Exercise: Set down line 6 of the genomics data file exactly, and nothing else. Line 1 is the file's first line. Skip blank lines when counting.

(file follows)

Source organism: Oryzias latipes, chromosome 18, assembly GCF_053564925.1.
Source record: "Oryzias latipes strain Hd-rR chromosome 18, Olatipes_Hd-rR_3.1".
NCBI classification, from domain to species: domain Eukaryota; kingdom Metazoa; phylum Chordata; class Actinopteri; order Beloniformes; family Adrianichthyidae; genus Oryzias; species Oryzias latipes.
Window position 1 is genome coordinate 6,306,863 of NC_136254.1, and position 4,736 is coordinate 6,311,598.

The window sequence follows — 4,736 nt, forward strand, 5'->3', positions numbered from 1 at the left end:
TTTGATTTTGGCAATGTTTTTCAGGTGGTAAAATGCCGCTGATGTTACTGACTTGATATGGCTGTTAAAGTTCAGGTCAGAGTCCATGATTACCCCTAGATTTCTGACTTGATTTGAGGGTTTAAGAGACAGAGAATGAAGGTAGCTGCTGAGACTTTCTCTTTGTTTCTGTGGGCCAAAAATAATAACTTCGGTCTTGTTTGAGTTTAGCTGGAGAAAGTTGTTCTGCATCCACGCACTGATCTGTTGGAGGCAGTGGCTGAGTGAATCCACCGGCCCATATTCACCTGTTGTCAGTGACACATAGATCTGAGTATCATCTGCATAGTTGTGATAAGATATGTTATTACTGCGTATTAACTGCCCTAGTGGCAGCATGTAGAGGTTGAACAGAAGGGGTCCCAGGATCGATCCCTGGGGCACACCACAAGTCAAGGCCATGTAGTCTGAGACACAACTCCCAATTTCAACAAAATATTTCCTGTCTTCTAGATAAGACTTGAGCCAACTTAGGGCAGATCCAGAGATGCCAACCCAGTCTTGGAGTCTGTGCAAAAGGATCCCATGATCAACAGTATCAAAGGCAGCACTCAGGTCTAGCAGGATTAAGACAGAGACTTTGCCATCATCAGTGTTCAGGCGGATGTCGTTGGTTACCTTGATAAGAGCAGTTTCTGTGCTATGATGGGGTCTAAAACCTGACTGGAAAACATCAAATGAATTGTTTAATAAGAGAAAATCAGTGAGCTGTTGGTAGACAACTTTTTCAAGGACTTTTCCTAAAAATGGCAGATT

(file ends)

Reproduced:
TTTGATTTTGGCAATGTTTTTCAGGTGGTAAAATGCCGCTGATGTTACTGACTTGATATGGCTGTTAAAGTTCAGGTCAGAGTCCATGATTACCCCTAGATTTCTGACTTGATTTGAGGGTTTAAGAGACAGAGAATGAAGGTAGCTGCTGAGACTTTCTCTTTGTTTCTGTGGGCCAAAAATAATAACTTCGGTCTTGTTTGAGTTTAGCTGGAGAAAGTTGTTCTGCATCCACGCACTGATCTGTTGGAGGCAGTGGCTGAGTGAATCCACCGGCCCATATTCACCTGTTGTCAGTGACACATAGATCTGAGTATCATCTGCATAGTTGTGATAAGATATGTTATTACTGCGTATTAACTGCCCTAGTGGCAGCATGTAGAGGTTGAACAGAAGGGGTCCCAGGATCGATCCCTGGGGCACACCACAAGTCAAGGCCATGTAGTCTGAGACACAACTCCCAATTTCAACAAAATATTTCCTGTCTTCTAGATAAGACTTGAGCCAACTTAGGGCAGATCCAGAGATGCCAACCCAGTCTTGGAGTCTGTGCAAAAGGATCCCATGATCAACAGTATCAAAGGCAGCACTCAGGTCTAGCAGGATTAAGACAGAGACTTTGCCATCATCAGTGTTCAGGCGGATGTCGTTGGTTACCTTGATAAGAGCAGTTTCTGTGCTATGATGGGGTCTAAAACCTGACTGGAAAACATCAAATGAATTGTTTAATAAGAGAAAATCAGTGAGCTGTTGGTAGACAACTTTTTCAAGGACTTTTCCTAAAAATGGCAGATT